Replacing Lost Teeth
There are 2 main decisions that need to be considered when a tooth has been lost.
1. Does the tooth need to be replaced?
If the lost tooth is at the front then 99% of the time patients will want the tooth replaced for cosmetic reasons.
A lost tooth does not always need to be replaced. Wisdom teeth are removed all the time and we very rarely look at replacing these. Teeth are removed all the time for orthodontic purposes to make space to move the teeth. Eventually the gap was was present following the extraction will be closed. Sometimes in an 11yr old child if the 1st molars are very badly decayed and have a poor future it is better to remove these teeth at this stage. In time the teeth behind the 1st molars will drift forward into the gap left by removing the tooth but only if the extraction is carried out at the right time.
Nearer the back of the mouth we enter a grey area about answering this question. There are millions of people walking around with missing teeth with no apparent consequences. There is even a concept called the shortened dental arch which suggests that if we have all our front teeth and premolar teeth this is enough to allow us to function in a stable way. However depending on the orientation and postioning of the teeth, they can tilt and drift. This can alter over time the way one bites together potentially leading to jaw joint problems. The same tilting and drifting can also make teeth more prone to gum disease and tooth decay. In addition if the remaining teeth are put under more pressure because there are less teeth to bite on this can lead to the other teeth breaking or increasing in mobility.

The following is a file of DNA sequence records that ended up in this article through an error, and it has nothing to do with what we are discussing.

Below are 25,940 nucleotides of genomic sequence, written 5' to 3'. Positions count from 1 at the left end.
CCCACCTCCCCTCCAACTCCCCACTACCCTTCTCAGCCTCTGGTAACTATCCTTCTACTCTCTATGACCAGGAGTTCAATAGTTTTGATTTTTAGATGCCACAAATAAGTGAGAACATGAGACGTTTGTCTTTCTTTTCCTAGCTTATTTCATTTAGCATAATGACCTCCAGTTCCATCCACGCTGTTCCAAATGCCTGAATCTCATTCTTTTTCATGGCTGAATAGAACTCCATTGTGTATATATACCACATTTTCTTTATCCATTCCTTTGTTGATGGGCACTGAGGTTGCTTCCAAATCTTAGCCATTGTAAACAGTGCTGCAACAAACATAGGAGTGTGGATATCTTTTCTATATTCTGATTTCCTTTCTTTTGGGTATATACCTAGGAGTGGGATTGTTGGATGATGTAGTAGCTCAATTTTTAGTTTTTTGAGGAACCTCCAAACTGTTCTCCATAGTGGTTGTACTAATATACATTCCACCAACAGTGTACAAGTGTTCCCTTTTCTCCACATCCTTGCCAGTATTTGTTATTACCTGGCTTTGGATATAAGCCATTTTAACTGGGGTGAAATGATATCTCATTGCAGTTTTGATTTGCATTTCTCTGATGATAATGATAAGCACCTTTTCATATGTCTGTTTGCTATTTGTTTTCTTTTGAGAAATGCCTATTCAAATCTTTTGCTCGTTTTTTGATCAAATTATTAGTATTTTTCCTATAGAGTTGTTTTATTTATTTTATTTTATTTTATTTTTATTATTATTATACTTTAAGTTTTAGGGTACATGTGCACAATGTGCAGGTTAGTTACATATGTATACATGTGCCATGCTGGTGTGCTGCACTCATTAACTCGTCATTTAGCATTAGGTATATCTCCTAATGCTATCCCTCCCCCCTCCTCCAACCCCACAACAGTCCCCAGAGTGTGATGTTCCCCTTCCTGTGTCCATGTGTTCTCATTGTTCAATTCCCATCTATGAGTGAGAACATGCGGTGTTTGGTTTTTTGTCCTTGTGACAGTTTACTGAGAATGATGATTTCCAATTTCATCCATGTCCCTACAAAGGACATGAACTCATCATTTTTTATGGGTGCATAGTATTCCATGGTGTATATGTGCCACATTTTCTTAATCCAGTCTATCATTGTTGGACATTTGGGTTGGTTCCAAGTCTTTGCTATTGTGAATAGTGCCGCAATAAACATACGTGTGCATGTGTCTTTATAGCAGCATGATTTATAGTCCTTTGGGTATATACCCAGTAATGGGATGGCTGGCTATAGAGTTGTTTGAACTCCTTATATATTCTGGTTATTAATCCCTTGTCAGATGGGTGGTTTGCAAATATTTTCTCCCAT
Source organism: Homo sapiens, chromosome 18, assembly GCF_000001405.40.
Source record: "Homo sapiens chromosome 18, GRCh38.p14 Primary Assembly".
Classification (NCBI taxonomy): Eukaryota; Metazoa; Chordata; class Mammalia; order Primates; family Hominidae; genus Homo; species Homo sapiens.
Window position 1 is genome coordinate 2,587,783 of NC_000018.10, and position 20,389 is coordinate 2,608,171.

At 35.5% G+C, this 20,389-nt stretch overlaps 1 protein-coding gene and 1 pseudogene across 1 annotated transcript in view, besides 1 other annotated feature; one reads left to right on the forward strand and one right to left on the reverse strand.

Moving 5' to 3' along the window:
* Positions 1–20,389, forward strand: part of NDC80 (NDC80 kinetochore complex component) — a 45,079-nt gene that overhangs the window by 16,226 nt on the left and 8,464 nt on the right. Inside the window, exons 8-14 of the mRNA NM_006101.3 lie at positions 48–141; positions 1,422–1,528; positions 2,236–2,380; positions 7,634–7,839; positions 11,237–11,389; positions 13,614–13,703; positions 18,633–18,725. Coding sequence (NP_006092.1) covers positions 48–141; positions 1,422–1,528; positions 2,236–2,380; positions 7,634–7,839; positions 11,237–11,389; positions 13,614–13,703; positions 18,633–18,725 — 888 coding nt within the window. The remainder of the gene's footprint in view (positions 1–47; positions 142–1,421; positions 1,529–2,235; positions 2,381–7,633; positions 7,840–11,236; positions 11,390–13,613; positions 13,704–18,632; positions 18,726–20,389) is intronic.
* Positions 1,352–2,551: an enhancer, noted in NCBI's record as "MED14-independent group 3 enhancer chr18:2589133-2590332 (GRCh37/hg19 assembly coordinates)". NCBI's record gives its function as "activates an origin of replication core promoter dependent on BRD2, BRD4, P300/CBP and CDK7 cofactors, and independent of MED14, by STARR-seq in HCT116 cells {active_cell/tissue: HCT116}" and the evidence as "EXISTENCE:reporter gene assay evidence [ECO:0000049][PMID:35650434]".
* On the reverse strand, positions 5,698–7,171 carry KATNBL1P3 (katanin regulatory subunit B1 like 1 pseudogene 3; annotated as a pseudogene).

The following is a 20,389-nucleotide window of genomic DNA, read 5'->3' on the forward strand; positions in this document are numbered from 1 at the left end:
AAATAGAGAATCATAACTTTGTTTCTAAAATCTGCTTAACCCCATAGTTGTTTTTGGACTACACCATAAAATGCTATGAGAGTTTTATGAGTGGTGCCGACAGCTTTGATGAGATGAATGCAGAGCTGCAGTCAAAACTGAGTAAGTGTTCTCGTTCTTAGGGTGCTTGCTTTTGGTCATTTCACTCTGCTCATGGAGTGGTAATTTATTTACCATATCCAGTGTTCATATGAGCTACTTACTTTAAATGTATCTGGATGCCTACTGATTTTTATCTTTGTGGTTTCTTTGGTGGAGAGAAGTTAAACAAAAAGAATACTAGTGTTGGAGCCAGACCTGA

so the answer to this question is Yes, No and Maybe.
The second question is
2. If I do replace the teeth what should I replace my lost teeth with?
The options you will have are dental implants, dental bridges or dentures. Dental implants are usually the preferred option because they do not involve the destructive preparation of the teeth iether side. Bridgework is done less commonly these days especially at the back of the mouth because of the destructive nature of a bridge preparation and because the cost of an implant is quite close to the cost of a bridge anyway. At the front of the mouth a resin bonded bridge ( which involves removal of very little tooth structure) is an option, and they are relatively inexpensive. However because of the way they hold onto the tooth they can debond ( come away) from the supporting teeth and this is a risk with resin bonded bridges. Where more than one tooth is missing denture work becomes more of an option. The cost of dentures replacing multiple teeth are relatively inexpensive compared to a multiple implant case. The compromise is that the finished result will be something that is not fixed in place and one would need to take in and out of the mouth. For many patients dentures are not well retained in their mouths and implants give them that added security. Sometimes placement of implants is combined with a final restoration which is iether a bridge or a denture. What form the final restoration takes on top of an implant- whether it be a crown, bridge or denture will be discussed in detail prior to starting dental implant treatment.